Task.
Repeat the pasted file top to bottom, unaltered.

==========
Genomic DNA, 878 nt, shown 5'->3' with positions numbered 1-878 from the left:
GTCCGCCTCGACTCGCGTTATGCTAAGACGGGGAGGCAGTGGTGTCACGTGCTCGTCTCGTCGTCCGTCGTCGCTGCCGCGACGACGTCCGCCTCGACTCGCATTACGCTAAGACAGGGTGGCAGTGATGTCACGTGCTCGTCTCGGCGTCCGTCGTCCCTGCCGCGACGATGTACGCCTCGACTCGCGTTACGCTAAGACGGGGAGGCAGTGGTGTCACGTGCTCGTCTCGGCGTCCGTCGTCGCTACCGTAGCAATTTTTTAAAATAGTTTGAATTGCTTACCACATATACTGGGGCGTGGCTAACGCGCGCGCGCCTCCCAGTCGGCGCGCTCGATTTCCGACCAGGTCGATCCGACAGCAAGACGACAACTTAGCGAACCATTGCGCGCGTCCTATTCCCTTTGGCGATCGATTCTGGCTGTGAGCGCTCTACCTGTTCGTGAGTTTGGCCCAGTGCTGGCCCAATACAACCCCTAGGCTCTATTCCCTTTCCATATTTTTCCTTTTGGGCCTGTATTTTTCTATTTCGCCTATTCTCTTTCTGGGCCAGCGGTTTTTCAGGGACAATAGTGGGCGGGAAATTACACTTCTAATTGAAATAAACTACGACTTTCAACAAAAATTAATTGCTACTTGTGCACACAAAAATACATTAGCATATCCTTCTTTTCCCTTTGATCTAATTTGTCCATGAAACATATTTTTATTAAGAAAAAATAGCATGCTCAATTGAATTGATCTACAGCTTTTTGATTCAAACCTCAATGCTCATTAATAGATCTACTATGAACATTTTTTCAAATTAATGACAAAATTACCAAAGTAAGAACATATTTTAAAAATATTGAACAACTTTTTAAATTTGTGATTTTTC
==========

Genomic DNA, 878 nt, shown 5'->3' with positions numbered 1-878 from the left:
GTCCGCCTCGACTCGCGTTATGCTAAGACGGGGAGGCAGTGGTGTCACGTGCTCGTCTCGTCGTCCGTCGTCGCTGCCGCGACGACGTCCGCCTCGACTCGCATTACGCTAAGACAGGGTGGCAGTGATGTCACGTGCTCGTCTCGGCGTCCGTCGTCCCTGCCGCGACGATGTACGCCTCGACTCGCGTTACGCTAAGACGGGGAGGCAGTGGTGTCACGTGCTCGTCTCGGCGTCCGTCGTCGCTACCGTAGCAATTTTTTAAAATAGTTTGAATTGCTTACCACATATACTGGGGCGTGGCTAACGCGCGCGCGCCTCCCAGTCGGCGCGCTCGATTTCCGACCAGGTCGATCCGACAGCAAGACGACAACTTAGCGAACCATTGCGCGCGTCCTATTCCCTTTGGCGATCGATTCTGGCTGTGAGCGCTCTACCTGTTCGTGAGTTTGGCCCAGTGCTGGCCCAATACAACCCCTAGGCTCTATTCCCTTTCCATATTTTTCCTTTTGGGCCTGTATTTTTCTATTTCGCCTATTCTCTTTCTGGGCCAGCGGTTTTTCAGGGACAATAGTGGGCGGGAAATTACACTTCTAATTGAAATAAACTACGACTTTCAACAAAAATTAATTGCTACTTGTGCACACAAAAATACATTAGCATATCCTTCTTTTCCCTTTGATCTAATTTGTCCATGAAACATATTTTTATTAAGAAAAAATAGCATGCTCAATTGAATTGATCTACAGCTTTTTGATTCAAACCTCAATGCTCATTAATAGATCTACTATGAACATTTTTTCAAATTAATGACAAAATTACCAAAGTAAGAACATATTTTAAAAATATTGAACAACTTTTTAAATTTGTGATTTTTC